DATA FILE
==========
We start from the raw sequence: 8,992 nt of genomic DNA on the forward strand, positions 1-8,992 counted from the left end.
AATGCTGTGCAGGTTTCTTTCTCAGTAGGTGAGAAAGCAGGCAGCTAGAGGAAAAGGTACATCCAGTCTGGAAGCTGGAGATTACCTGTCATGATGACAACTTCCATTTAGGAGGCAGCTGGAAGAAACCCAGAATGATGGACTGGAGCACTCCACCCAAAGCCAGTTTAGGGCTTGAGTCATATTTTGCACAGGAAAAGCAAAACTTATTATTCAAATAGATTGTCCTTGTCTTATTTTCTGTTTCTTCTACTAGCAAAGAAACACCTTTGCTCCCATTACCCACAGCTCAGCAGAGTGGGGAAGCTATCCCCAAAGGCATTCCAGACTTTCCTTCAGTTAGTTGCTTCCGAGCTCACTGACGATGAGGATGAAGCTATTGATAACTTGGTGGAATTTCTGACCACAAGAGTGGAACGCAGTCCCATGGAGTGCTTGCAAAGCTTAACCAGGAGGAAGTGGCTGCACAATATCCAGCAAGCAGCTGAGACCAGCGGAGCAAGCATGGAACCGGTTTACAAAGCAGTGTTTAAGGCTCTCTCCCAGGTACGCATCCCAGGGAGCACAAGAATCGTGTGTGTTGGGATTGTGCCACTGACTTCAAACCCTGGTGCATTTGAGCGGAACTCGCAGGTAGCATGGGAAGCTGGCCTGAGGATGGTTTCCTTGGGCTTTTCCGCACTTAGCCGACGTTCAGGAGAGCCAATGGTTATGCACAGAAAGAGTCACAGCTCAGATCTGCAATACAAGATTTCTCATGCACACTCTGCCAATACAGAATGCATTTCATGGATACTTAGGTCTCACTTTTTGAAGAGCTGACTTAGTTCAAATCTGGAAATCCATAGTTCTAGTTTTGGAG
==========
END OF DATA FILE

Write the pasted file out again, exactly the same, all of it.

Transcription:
We start from the raw sequence: 8,992 nt of genomic DNA on the forward strand, positions 1-8,992 counted from the left end.
AATGCTGTGCAGGTTTCTTTCTCAGTAGGTGAGAAAGCAGGCAGCTAGAGGAAAAGGTACATCCAGTCTGGAAGCTGGAGATTACCTGTCATGATGACAACTTCCATTTAGGAGGCAGCTGGAAGAAACCCAGAATGATGGACTGGAGCACTCCACCCAAAGCCAGTTTAGGGCTTGAGTCATATTTTGCACAGGAAAAGCAAAACTTATTATTCAAATAGATTGTCCTTGTCTTATTTTCTGTTTCTTCTACTAGCAAAGAAACACCTTTGCTCCCATTACCCACAGCTCAGCAGAGTGGGGAAGCTATCCCCAAAGGCATTCCAGACTTTCCTTCAGTTAGTTGCTTCCGAGCTCACTGACGATGAGGATGAAGCTATTGATAACTTGGTGGAATTTCTGACCACAAGAGTGGAACGCAGTCCCATGGAGTGCTTGCAAAGCTTAACCAGGAGGAAGTGGCTGCACAATATCCAGCAAGCAGCTGAGACCAGCGGAGCAAGCATGGAACCGGTTTACAAAGCAGTGTTTAAGGCTCTCTCCCAGGTACGCATCCCAGGGAGCACAAGAATCGTGTGTGTTGGGATTGTGCCACTGACTTCAAACCCTGGTGCATTTGAGCGGAACTCGCAGGTAGCATGGGAAGCTGGCCTGAGGATGGTTTCCTTGGGCTTTTCCGCACTTAGCCGACGTTCAGGAGAGCCAATGGTTATGCACAGAAAGAGTCACAGCTCAGATCTGCAATACAAGATTTCTCATGCACACTCTGCCAATACAGAATGCATTTCATGGATACTTAGGTCTCACTTTTTGAAGAGCTGACTTAGTTCAAATCTGGAAATCCATAGTTCTAGTTTTGGAG